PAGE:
We all want to find our Hollywood mentor, the person who helps us understand the business and finds us work. Ideally, these mentors are raising up new and diverse voices, who can help Hollywood find its way into the 21st century.
But until that happens, Hollywood is beginning to govern themselves. Case in point, the new Academy standards for Best Picture.
Still, not all of Hollywood loves the rules...but not for the reason you think.
Alfonso Cuarón spoke with Indiewire last week and this is what he had to say, “Everybody is trying to figure out ways of making more diverse cinema. The interesting thing is that it’s not coming naturally. Everybody has to respond to outside pressures. That’s a little bit disappointing—that it needs to go through rules and regulations for things to happen when it should just be a natural process of societal evolution that apparently is not happening.”
But that natural process has failed, and not because of people like Cuarón, who actually takes the time to mentor and develop new voices.
This year, he's the executive producer on The Disciple, the sophomore film from 33-year-old Indian director Chaitanya Tamnahne. It won Best Screenplay ahead of its bookings at TIFF and NYFF.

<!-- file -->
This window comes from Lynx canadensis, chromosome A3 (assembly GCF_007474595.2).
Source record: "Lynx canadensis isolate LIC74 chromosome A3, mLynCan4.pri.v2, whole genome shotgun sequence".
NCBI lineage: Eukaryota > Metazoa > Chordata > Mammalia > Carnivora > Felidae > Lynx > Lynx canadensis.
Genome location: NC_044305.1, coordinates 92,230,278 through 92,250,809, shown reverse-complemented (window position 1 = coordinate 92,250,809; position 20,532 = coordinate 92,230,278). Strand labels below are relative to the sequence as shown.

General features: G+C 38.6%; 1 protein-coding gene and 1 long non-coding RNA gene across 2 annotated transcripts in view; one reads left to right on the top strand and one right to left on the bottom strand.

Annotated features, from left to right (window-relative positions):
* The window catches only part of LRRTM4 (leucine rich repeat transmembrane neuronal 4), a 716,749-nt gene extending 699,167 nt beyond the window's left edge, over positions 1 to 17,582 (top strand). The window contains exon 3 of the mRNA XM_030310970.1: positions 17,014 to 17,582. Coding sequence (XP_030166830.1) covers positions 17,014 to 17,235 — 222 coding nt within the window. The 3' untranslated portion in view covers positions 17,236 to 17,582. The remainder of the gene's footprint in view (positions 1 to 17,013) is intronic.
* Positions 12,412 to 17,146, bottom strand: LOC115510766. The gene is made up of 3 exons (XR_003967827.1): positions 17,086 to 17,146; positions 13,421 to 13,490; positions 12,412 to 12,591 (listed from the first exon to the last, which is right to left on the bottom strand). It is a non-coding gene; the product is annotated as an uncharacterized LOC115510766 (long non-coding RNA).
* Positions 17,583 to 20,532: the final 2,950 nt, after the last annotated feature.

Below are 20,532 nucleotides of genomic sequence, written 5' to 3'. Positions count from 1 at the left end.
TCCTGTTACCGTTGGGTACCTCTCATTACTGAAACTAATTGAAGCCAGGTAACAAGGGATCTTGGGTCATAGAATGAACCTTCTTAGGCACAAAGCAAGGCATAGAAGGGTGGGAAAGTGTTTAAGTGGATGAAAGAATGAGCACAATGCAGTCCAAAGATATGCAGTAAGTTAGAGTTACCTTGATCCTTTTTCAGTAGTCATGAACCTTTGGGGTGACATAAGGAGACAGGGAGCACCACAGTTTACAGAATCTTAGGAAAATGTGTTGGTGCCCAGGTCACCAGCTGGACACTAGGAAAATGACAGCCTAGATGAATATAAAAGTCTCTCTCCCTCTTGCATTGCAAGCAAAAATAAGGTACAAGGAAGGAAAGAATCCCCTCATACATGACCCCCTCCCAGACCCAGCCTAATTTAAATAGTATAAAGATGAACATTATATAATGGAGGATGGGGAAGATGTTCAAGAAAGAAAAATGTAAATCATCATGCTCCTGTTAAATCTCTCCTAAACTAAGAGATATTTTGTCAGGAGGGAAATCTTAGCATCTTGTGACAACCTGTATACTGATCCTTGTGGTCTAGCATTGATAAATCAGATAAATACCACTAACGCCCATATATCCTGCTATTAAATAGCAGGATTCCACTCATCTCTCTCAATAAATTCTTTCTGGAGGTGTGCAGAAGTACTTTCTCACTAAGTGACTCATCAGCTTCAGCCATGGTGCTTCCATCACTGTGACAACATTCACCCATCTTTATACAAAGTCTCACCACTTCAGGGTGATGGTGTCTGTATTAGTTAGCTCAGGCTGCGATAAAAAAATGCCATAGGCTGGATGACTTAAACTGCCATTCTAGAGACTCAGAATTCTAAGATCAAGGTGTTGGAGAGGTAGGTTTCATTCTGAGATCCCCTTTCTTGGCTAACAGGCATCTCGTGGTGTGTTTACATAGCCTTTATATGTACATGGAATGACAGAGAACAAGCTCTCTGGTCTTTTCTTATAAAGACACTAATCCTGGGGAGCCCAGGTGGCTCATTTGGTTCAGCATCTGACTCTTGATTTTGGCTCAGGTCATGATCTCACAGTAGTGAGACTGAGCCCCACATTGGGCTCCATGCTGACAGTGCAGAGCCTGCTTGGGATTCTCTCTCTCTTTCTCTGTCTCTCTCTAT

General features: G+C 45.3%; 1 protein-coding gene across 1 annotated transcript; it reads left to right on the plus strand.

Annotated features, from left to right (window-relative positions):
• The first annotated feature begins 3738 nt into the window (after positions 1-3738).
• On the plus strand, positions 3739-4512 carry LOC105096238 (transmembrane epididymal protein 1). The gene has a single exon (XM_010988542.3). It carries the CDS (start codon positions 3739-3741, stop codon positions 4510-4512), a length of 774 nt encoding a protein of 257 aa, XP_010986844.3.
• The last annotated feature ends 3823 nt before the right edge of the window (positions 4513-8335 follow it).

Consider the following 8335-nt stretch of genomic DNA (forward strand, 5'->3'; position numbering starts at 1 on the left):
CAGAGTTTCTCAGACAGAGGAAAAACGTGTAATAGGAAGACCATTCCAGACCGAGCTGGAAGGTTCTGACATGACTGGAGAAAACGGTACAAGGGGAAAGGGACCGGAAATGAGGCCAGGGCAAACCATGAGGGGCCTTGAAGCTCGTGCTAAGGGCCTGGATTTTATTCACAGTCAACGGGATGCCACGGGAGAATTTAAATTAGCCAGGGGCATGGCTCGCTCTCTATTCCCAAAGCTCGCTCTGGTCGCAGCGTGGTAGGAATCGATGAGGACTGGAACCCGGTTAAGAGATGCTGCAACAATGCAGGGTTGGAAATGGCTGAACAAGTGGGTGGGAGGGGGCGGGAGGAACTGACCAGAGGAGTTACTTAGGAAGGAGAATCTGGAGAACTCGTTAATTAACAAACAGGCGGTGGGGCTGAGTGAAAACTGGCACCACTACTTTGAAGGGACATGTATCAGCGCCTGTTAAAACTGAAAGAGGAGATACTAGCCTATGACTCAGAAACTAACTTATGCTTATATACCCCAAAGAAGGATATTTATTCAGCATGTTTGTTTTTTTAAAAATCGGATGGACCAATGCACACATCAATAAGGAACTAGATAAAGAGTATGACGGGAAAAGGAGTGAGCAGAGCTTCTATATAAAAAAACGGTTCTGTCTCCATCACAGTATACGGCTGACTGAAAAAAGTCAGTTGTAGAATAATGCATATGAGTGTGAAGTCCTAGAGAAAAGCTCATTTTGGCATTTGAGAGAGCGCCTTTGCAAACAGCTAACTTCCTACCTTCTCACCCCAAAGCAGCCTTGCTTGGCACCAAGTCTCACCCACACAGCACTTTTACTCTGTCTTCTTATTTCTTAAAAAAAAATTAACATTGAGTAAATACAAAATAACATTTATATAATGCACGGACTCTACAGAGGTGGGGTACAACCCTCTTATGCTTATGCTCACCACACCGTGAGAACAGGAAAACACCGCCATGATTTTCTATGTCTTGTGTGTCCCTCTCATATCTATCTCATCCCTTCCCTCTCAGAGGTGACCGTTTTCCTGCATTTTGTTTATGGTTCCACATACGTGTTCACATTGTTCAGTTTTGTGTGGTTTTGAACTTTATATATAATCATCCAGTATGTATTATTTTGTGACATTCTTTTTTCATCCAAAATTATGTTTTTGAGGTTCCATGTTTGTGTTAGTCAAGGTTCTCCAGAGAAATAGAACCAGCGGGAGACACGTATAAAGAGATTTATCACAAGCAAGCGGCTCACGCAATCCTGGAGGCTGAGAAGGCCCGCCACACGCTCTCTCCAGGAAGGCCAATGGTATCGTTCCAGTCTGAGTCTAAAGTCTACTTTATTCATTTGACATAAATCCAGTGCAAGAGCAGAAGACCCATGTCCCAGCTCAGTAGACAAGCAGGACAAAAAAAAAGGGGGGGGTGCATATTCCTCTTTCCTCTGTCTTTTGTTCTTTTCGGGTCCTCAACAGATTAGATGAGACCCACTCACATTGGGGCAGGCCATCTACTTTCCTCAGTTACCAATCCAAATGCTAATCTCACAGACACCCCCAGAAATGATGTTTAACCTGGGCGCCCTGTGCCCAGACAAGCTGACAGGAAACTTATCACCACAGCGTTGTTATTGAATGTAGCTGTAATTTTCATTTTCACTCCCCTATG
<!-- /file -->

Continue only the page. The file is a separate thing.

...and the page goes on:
This is part of Cuarón's mission in Hollywood, one I think every successful filmmaker should follow. He said, “You grow up following the old masters. There’s a point at which you have to start connecting to the new masters. Not only are they taking the torch, but they’re forging the new roads of cinema. If you want to remain relevant, it’s an act of selflessness. Otherwise, you end up just repeating the same old bullshit as opposed to moving forward.”
Cuarón actively participates in mentorship programs like the Rolex Mentor and Protogé program, among others.
He's also leading the way in where entertainment is going, like with his new TV deal with Apple. He said, “Look, in many ways—pandemic or not—it’s unquestionable that how people experience films and entertainment is changing, not only as a business but as a culture. I consider it a mistake as a filmmaker to say, ‘Well, they will adapt to smaller screens.’ I think it’s the opposite. Smaller screens have to adapt to cinematic visions.”
It will be interesting to see where he goes from here, both as an ally and as a director. He's obviously found a ton of success releasing with Netflix.
Like him, I think it's important to mentor and foster the next generation of voices. It will make for better cinema all around. And I think the advent of new technology and new platforms creates more and more room for those kinds of stories to flourish.
While the Academy Awards may have changed its parameters, I think it's a good sign that we can take a step forward without waiting for people to catch up.
Let me know what you think in the comments.